What is integration?

1 Answer
Mar 5, 2016

Answer:

Roughly speaking, integration is the inverse of differentiation, but there are several ways to think about it...

Explanation:

Given a suitably well behaved function #f(x):RR->RR#, and an interval #(a, b)#, the definite integral #int_a^b f(x) dx# is the "area under the curve" between #a# and #b#.

At any particular point #t in RR#, the rate of change of area as you increase #t# is equal to the #f(t)#. That is, the derivative of the integral is equal to the original function.

Integration covers a lot more cases than just Real valued functions of Real numbers. You can integrate over any kind of measurable set - e.g. a plane, a curve, a surface, a volume. The function that you are integrating may have any kind of value that is possible to sum and multiply by a scalar, e.g. Real, Complex, vector.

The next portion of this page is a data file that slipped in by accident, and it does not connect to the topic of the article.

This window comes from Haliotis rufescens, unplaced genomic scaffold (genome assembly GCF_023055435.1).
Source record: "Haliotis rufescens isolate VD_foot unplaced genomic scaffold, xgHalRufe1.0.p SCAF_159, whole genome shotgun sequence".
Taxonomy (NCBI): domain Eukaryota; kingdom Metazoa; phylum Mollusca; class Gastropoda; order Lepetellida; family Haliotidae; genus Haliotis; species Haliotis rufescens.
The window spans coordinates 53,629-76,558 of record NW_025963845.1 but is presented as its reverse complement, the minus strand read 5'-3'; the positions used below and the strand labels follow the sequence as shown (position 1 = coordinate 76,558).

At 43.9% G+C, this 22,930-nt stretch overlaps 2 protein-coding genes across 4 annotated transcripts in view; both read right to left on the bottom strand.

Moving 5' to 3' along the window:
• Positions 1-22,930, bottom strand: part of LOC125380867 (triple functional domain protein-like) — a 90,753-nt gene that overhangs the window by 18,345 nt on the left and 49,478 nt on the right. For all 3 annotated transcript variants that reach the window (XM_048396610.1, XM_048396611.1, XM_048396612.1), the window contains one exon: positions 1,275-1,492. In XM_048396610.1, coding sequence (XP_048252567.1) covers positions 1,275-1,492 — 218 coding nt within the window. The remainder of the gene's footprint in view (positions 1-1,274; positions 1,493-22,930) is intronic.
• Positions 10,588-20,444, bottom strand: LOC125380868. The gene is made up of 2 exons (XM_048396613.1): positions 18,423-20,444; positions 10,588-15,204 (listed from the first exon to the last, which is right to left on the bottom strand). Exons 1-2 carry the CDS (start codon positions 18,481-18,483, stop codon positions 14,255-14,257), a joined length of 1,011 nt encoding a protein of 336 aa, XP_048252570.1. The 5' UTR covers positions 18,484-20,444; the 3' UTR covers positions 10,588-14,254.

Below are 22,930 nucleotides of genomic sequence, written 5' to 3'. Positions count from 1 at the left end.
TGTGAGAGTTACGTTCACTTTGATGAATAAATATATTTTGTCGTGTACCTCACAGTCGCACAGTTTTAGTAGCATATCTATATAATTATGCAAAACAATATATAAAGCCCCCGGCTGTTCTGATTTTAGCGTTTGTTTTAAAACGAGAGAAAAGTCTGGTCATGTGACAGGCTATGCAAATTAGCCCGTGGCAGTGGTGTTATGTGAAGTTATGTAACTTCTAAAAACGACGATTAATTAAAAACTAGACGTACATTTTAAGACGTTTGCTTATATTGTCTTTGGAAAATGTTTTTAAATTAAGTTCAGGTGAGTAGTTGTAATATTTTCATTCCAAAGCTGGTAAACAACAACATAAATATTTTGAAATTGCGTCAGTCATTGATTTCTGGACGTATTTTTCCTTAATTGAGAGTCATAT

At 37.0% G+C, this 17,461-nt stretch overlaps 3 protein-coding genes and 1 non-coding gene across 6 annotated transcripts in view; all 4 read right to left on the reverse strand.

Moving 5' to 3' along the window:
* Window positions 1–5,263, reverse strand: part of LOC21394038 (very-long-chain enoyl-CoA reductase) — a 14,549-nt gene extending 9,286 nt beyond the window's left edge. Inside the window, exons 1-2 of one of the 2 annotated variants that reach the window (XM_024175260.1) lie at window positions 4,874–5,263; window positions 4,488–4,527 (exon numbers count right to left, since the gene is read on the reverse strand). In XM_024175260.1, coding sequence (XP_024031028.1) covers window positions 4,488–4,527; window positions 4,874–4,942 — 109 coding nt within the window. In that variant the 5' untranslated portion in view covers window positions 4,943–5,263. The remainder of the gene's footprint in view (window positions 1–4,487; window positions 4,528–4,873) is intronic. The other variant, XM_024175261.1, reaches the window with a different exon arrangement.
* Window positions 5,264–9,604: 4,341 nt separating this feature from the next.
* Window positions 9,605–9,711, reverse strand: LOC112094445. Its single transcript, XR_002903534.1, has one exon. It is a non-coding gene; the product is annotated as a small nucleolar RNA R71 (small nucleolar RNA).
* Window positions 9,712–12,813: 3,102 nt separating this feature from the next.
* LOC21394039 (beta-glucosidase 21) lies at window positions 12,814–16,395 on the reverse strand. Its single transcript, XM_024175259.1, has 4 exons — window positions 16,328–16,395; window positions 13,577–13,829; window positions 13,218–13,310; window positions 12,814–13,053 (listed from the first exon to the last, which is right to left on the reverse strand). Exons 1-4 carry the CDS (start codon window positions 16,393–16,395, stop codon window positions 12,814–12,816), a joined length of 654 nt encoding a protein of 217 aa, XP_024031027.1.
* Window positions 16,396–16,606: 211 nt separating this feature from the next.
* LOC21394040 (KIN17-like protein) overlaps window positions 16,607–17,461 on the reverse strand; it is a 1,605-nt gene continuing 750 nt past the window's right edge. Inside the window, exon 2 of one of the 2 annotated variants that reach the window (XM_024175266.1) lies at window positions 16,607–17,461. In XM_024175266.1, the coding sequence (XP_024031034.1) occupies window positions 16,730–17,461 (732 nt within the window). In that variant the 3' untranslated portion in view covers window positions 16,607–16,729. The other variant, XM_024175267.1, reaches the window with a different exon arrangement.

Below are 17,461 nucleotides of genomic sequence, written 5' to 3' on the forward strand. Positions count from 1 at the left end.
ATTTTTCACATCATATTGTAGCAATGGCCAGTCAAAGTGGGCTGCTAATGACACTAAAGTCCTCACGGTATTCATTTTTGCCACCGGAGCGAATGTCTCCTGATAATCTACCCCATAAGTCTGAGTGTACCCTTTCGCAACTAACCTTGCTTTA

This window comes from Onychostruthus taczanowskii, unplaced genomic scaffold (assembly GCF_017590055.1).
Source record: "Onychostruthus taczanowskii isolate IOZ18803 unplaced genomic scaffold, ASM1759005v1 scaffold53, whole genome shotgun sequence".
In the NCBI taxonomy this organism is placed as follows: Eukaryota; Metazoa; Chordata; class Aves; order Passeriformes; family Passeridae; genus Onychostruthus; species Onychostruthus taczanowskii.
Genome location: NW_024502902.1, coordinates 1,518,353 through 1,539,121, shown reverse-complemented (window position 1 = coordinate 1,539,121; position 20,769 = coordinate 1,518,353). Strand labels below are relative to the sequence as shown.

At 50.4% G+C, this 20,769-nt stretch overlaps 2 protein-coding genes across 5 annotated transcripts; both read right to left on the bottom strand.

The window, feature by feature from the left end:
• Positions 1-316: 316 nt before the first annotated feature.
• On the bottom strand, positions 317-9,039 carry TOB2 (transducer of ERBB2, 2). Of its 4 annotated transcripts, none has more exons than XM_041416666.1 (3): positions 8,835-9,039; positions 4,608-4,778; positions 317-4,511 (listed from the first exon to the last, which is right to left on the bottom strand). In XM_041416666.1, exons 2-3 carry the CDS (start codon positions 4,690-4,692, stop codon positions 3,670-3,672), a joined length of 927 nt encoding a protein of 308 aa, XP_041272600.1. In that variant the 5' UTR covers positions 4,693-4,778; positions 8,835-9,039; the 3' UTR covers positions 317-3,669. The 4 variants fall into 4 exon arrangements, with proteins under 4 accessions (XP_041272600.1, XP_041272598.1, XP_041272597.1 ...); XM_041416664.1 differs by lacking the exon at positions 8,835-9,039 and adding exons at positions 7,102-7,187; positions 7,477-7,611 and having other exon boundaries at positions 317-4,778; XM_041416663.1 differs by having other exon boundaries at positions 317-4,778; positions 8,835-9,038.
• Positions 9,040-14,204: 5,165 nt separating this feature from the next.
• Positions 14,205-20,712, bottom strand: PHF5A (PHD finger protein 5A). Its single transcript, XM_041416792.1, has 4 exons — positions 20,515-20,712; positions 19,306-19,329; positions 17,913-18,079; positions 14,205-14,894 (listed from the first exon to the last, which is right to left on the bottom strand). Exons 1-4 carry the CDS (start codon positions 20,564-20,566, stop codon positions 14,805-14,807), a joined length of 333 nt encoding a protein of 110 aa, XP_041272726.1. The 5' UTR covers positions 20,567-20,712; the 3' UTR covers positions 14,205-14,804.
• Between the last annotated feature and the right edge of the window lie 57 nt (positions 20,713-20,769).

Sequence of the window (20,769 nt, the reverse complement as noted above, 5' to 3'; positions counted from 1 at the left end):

In such contexts you can think of an integral as a sort of infinite sum of values of a function over infinitesimally small pieces of the set over which you are integrating.

For example, suppose you have a function #f(p)# defined for points on the surface #S# of a sphere, with surface area #A#. Then the average value of #f(p)# over the surface of the sphere is:

#(int_(p in S) f(p) dp) / A#

If we split the surface of the sphere into a large number of little patches #S_i# of areas #A_i#, each containing a representative point #p_i in S_i#, then we could approximate the integral over the surface:

#int_(p in S) f(p) dp ~~ sum_i A_i f(p_i)#